Cut gap between Covid jabs in half to stem ‘out of control’ virus, Scottish Labour leader urges

People should wait only four weeks to get a second vaccine, says Anas Sarwar

Leonie Chao-Fong
Monday 05 July 2021 07:25
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<p>The Scottish Labour leader said the speed of the vaccination rollout must be increased</p>

The Scottish Labour leader said the speed of the vaccination rollout must be increased

The gap between a first and second Covid vaccine should be halved from eight to four weeks in order to stem the spread of the virus, Anas Sarwar has urged.

The Scottish Labour leader said the speed of the vaccination rollout must be increased, adding Holyrood should be recalled to deal with the “out of control” spread of coronavirus.

He also accused the Scottish government of being too slow on measures such as walk-in vaccination centres and contact tracing.

Pointing to guidance from the Medicines and Healthcare products Regulatory Agency (MHRA) which suggests that vaccines can be effective when the two doses are administered just four weeks apart, Mr Sarwar said the current eight-week gap should be halved.

He said: “We need a plan now for dealing with this - and the clear route out of this is speeding up the vaccination effort.

“By cutting the waiting time between first and second doses, we can get people protected faster and ensure our response to the pandemic is keeping pace with the crisis. The government cannot afford to take their eye off the ball at this crucial moment.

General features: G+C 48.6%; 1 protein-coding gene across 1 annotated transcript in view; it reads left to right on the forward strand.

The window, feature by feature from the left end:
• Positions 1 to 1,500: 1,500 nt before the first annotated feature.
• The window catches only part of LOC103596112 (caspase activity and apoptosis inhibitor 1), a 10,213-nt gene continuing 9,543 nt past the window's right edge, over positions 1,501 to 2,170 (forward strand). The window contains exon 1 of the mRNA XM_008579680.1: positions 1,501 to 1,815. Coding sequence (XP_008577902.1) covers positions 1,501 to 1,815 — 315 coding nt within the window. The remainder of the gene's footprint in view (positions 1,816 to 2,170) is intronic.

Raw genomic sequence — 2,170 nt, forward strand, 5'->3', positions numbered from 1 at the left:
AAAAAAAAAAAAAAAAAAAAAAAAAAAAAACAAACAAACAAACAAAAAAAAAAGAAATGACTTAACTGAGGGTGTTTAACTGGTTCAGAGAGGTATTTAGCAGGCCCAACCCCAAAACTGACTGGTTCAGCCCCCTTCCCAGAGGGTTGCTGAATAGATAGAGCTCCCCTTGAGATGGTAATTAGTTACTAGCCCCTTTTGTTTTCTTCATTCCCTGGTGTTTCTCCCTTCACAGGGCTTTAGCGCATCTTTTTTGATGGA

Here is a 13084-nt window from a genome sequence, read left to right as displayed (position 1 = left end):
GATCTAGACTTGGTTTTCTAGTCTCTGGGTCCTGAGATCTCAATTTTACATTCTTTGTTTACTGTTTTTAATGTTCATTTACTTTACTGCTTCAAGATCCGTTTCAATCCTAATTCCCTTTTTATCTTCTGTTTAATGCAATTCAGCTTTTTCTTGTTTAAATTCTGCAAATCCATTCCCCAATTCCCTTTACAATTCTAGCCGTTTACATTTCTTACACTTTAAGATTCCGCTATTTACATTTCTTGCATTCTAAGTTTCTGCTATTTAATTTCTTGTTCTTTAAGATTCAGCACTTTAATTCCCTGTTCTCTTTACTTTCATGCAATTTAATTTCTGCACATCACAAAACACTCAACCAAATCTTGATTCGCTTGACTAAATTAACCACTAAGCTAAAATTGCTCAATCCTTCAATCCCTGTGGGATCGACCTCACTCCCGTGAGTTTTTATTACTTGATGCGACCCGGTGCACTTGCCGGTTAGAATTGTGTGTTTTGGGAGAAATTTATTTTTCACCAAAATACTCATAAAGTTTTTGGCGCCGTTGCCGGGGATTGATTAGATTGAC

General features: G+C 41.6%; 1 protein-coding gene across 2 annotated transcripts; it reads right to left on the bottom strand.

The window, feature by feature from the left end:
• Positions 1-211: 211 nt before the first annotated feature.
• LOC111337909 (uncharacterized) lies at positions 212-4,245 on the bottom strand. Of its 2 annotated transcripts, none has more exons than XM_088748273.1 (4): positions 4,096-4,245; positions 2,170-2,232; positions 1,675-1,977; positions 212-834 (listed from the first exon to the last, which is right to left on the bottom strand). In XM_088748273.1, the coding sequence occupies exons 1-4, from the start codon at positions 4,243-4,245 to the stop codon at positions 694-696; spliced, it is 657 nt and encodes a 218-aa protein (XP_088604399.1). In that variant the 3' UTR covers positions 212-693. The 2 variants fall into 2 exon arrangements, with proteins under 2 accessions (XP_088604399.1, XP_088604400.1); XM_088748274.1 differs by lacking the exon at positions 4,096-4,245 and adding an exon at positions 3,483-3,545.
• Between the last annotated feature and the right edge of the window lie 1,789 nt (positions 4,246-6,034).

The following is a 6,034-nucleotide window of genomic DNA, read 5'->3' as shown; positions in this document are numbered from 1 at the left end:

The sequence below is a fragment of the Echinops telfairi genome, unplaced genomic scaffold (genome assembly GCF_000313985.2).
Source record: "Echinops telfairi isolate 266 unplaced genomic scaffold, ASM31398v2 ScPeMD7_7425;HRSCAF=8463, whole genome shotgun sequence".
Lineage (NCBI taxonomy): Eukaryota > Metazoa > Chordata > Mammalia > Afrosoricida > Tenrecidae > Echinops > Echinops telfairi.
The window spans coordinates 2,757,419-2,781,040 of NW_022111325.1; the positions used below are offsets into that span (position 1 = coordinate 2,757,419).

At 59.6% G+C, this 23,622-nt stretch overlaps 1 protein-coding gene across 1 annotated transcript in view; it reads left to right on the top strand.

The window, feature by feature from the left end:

The Joint Committee on Vaccination and Immunisation has advised that second doses should be given no earlier than eight weeks after a first jab, citing evidence which shows that the longer interval provides higher levels of protection than the usual three-week gap.

In response, a spokesperson for Scotland’s health secretary, Humza Yousaf, argued that an eight-week gap was “optimal” according to JCVI advice, adding: “We are progressing the final stages of our successful vaccine rollout as quickly as we can.

“This is limited by supply, we can only give Pfizer to younger age groups, in addition, constraints on supply affect the pool of those who had their first dose eight weeks previously.”

Mr Sarwar’s words come amid record levels of new coronavirus cases in Scotland. Last week saw the most coronavirus cases than at any point during the pandemic, with a peak of 4,484 new infections recorded.

Latest figures from the Office for National Statistics suggest Scotland has the highest Covid rate in the UK – 73% higher than in England, triple those in Wales and more than four times higher than those in Northern Ireland.

But it has emerged that many GP-run sites and large-scale vaccination centres have defied these orders, which are enforced by NHS England, in order to fully vaccinate people ahead of 19 July and ensure their stock does not go to waste.

Additional reporting by PA

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